Hint: Driving on the road Tenesar, you should see a sign ‘playa las malvas’. It’s the unsealed path starting at the curve on the main road Tenesar. Unsealed and full of holes path. I drove on it with a little and low car… I got scared a few times. So, drive slowly and plan more time than said on Google maps.
But the destination will brush the uncomfortable driving part away: a black-sandy beach away from everything, surrounded by black lava stones. I took this picture from the path above the beach – you’ll see when arriving at the end of the path, leading to “costa las malvas”.
Mancha Blanca – the contrasting village
I stopped here to get lunch… and I ended up spending 30 minutes walking and doing nature photography! As its name says it well, Mancha Blanca is a white fleck rising up from the black volcanic soil. Cute white houses, cactus, palm trees with Timanfaya’s volcanos as background make a post-card scenery. There is a groceries shop and a cafeteria with terrace where you can eat.
La Santa - sunset, locals and surfers
Now, drive to La Santa. Best is to go late afternoon / at sunset time. Surfers and locals gather there, either to tackle the ‘professional’ waves of Lanzarote or to watch and try taking photos, for those who prefer the camera at the surf board. I was happy to experience an evening at La Santa, because of the ambience there – people happy to chill and surf here, with a stunning sunset on the coast. And it’s really not a touristy thing to do!
Where to find the surf spot? It’s near the sportive complex Club La Santa. Drive there, and follow the path to Playa de las Isletas. You’ll see cars parked along the road, from where you can see the surfing spoot.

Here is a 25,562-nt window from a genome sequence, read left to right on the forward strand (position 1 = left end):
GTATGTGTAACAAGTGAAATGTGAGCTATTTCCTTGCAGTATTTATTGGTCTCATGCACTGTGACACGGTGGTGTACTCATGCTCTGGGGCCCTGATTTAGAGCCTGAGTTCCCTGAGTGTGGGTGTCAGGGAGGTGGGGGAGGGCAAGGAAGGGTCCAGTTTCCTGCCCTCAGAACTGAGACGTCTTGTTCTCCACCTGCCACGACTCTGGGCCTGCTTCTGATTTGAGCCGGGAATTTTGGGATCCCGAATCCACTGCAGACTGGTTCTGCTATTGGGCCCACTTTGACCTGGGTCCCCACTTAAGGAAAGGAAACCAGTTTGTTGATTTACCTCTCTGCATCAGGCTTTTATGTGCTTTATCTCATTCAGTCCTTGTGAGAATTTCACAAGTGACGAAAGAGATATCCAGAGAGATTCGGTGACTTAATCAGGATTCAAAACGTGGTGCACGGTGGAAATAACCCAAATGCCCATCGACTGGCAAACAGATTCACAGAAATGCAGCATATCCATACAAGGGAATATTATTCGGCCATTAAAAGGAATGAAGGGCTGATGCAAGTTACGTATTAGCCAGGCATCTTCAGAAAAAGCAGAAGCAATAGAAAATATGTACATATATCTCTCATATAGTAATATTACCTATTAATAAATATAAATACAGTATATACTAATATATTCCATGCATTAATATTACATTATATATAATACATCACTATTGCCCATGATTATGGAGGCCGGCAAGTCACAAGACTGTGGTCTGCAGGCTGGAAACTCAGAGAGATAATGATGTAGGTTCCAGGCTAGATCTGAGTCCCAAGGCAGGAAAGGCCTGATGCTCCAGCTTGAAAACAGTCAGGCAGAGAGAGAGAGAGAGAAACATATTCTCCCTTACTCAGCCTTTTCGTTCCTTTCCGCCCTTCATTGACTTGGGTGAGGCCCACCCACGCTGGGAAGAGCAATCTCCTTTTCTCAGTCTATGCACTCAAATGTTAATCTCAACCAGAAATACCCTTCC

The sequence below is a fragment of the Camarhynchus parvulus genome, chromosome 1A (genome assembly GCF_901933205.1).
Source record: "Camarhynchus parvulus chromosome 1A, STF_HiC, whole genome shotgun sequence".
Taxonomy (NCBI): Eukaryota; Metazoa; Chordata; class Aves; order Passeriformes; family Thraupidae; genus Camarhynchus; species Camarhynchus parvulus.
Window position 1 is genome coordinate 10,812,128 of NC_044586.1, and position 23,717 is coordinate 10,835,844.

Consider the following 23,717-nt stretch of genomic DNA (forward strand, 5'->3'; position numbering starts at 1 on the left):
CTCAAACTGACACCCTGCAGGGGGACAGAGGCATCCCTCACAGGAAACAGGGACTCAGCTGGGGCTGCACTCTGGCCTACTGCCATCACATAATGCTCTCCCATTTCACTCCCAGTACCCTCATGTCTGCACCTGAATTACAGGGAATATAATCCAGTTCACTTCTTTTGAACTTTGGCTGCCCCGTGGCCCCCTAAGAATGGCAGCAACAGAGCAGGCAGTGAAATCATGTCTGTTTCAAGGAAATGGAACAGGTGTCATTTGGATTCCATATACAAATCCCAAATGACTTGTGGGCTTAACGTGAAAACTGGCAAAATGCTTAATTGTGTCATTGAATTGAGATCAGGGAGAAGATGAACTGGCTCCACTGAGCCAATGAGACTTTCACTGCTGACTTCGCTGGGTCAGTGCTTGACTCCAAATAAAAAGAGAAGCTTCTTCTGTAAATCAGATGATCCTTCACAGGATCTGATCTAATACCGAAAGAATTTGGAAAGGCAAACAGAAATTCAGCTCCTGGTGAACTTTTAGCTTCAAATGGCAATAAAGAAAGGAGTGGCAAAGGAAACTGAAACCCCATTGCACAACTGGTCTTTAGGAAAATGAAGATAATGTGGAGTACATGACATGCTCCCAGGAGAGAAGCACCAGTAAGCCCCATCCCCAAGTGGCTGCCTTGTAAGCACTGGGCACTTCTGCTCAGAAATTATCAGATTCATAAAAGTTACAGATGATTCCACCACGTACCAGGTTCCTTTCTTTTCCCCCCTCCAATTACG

Day 3 – 7 days Lanzarote’s trip through Timanfaya
Mentioned in all touristic guides, Timanfaya’s park is Lanzarote’s highlight. It’s entirely made of volcanic soil, and home to the active volcano Timanfaya. If the last eruptions happened in the 1900s, the volcanic activity is still to be seen – at the famous geyser of steam visited by all tourists.
So, what to do in Lanzarote’s national park without the crowds? Drive on the accessible road and admire the lava fields. Go for an uncommon hike to desolated, impressive craters like Caldera de los Cuervos or Caldera Blanca. Impressive, just by the fact that you can get them only for you if you go early in the morning. It gets hot and more crowded in the afternoon, so best time is before 10.30 am in summer.
How much time to dedicate to Timanfaya? Personally, I spent one morning at the crater los Cuervos, and one mid-afternoon driving around, exploring random paths. You can also integrate the 4h hike Caldera Blanca into your day – go when temperatures are bearable.
Hikes accessible via main road: Caldera Blanca (largest crater), app. 4h, at one end of the national park. Caldera de los Cuervos : easy walk around the crater and easy path go down into the crater, app. 40mn return.
Day 4 Famara
For me, it has been the social and truly relaxed part of my road trip in Lanzarote! It became my base from day 4, until the end of my 3 weeks spent on the island. Alike Soo, it’s conveniently located between south and north of the island. And right next to the most beautiful beach!
So, if you have got only 7 days in Lanzarote, I suggest to you to keep an entire day just for Famara. To have the time to really enjoy this must-see place. And it’ll be also the right time to rest in the middle of your exploring week.
What to do in Lanzarote’s surf hotspot?
- Sunrise and sunset photography
- Hiking trails: Famara cliffs or Mirador Risco give you a stunning view from above on the cliffs and the sea.
- Walk through the village: white cute houses, cactuses and the peer where you can do night fishing.
- Surf lessons, for all levels
Day 5 The northern vibes – Remote, authentic, curvy
On a 7 days Lanzarote’s self-drive, I would definitely not forget the Northern part! Less crowded than the South, there are plenty of hidden gems to discover along the road. It’ another face of Lanzarote, full of scenic drives and cute little villages.